1887

Abstract

Members of the marigold genus of flowering plants (the genus ), which synthesize and accumulate thiophene compounds in their roots, were investigated as potential sources of bacteria able to degrade substituted thiophenes. Batch and continuous enrichment cultures inoculated with compost from root balls of and reproducibly produced the same predominant type of bacterium when they were supplied with thiophene-2-carboxylate (T2C) or thiophene-2-acetate (T2A) as a carbon and energy substrate. This organism was a yellow-pigmented, neutrophilic, mesophilic, gram-negative, pleomorphic, rodshaped bacterium, which we classify as a new species of the genus ; strain TagT2C (= DSM 11105) is the type strain. Strain TagT2C (T = type strain) grew on simple thiophenes, such as T2C, thiophene-3-carboxylate, and T2A, on analogs of these compounds (pyrrole-2-carboxylate and furan-2-carboxylate), and on the condensed thiophene dibenzothiophene. was facultatively autotrophic, fixing carbon dioxide by means of ribulose bisphosphate carboxylase, and was able to grow on hydrogen, thiosulfate, or sulfide as an energy substrate. It also grew on a wide range of other heterotrophic, chemolithotrophic, and methylotrophic substrates. Its growth on T2C was optimal at 28 to 31°C and pH 7.6 to 7.8, and the maximum growth rate in batch culture was 0.22 h. The DNA base composition of is 68 mol% G+C. A 16S ribosomal DNA sequence analysis of strain TagT2C showed that this organism represents a distinct lineage within the cluster of the alpha-2 subclass of the . Discrimination of from the other genera in this group and from other species is discussed.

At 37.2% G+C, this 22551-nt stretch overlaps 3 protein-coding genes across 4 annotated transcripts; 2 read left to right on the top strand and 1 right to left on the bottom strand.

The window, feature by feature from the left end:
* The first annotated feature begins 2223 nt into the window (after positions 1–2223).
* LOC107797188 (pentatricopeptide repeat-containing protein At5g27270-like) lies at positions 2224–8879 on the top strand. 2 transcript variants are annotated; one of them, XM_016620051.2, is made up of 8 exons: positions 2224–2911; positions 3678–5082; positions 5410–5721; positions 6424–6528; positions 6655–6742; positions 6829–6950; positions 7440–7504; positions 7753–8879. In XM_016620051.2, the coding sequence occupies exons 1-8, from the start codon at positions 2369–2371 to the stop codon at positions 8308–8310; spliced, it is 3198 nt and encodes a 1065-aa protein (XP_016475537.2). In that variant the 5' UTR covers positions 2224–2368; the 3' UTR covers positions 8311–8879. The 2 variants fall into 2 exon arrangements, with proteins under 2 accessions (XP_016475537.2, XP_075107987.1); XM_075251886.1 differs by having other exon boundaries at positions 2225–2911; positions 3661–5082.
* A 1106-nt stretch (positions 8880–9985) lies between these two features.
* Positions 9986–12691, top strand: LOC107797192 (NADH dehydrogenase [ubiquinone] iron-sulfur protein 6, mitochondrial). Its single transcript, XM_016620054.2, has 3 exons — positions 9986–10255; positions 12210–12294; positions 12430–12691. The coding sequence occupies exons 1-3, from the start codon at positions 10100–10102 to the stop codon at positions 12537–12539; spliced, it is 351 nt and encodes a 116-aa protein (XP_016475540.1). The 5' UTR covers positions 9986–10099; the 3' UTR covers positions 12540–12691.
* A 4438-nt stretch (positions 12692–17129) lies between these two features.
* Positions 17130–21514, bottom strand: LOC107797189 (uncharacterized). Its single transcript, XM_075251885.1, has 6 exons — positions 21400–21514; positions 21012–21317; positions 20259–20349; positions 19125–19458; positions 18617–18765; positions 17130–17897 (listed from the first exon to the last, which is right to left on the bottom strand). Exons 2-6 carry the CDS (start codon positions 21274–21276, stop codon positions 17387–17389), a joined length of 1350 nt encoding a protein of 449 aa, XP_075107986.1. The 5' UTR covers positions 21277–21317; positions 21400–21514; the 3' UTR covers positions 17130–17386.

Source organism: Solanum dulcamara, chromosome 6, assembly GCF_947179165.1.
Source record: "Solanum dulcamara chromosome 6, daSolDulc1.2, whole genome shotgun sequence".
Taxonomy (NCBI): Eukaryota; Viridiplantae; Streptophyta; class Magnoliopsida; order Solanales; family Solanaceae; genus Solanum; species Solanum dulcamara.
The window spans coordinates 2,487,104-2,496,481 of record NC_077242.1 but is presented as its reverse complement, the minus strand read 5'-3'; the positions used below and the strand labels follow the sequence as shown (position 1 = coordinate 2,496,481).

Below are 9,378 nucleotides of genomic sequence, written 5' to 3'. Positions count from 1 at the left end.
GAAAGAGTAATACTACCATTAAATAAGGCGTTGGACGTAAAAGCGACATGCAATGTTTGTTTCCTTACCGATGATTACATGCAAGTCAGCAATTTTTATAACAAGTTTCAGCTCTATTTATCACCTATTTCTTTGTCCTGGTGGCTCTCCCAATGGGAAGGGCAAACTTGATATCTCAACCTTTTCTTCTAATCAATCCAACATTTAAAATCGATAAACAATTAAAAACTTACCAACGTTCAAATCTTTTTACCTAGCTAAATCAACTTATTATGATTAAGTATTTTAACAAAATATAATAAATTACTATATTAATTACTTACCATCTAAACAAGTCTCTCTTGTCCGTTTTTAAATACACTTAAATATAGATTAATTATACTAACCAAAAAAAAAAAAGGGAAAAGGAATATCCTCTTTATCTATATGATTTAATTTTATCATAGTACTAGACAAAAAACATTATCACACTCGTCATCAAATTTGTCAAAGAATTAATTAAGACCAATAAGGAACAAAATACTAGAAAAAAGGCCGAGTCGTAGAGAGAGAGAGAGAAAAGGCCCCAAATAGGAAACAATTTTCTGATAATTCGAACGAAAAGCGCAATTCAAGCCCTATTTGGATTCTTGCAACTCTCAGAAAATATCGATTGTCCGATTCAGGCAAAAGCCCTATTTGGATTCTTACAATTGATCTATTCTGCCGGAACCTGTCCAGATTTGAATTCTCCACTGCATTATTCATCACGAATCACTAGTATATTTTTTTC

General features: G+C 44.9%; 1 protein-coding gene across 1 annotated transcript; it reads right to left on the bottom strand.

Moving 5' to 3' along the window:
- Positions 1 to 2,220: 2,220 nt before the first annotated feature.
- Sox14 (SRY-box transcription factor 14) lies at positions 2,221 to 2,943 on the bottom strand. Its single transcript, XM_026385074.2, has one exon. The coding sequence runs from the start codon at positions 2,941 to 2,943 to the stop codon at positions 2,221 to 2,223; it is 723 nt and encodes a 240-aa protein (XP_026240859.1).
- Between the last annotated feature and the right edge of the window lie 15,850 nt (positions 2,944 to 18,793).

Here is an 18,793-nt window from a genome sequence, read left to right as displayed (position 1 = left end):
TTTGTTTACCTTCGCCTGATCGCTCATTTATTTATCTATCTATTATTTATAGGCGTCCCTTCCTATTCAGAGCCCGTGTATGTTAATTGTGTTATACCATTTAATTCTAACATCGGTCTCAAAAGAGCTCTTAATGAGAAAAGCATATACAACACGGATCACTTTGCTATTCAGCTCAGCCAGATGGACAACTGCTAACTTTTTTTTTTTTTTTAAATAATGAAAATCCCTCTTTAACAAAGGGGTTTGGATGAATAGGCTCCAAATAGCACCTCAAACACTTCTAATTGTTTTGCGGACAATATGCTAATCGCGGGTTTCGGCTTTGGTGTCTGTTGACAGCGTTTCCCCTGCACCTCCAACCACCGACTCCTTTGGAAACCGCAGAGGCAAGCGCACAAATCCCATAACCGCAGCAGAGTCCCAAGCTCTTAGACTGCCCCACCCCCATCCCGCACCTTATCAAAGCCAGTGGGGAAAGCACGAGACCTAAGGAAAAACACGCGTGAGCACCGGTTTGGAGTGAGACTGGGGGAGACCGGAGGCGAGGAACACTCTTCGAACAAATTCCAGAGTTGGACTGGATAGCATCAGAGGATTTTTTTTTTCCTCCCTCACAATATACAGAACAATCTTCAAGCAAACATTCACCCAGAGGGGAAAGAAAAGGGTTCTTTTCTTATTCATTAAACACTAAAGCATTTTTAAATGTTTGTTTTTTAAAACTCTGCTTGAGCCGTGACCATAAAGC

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1997-01-01
2022-09-25
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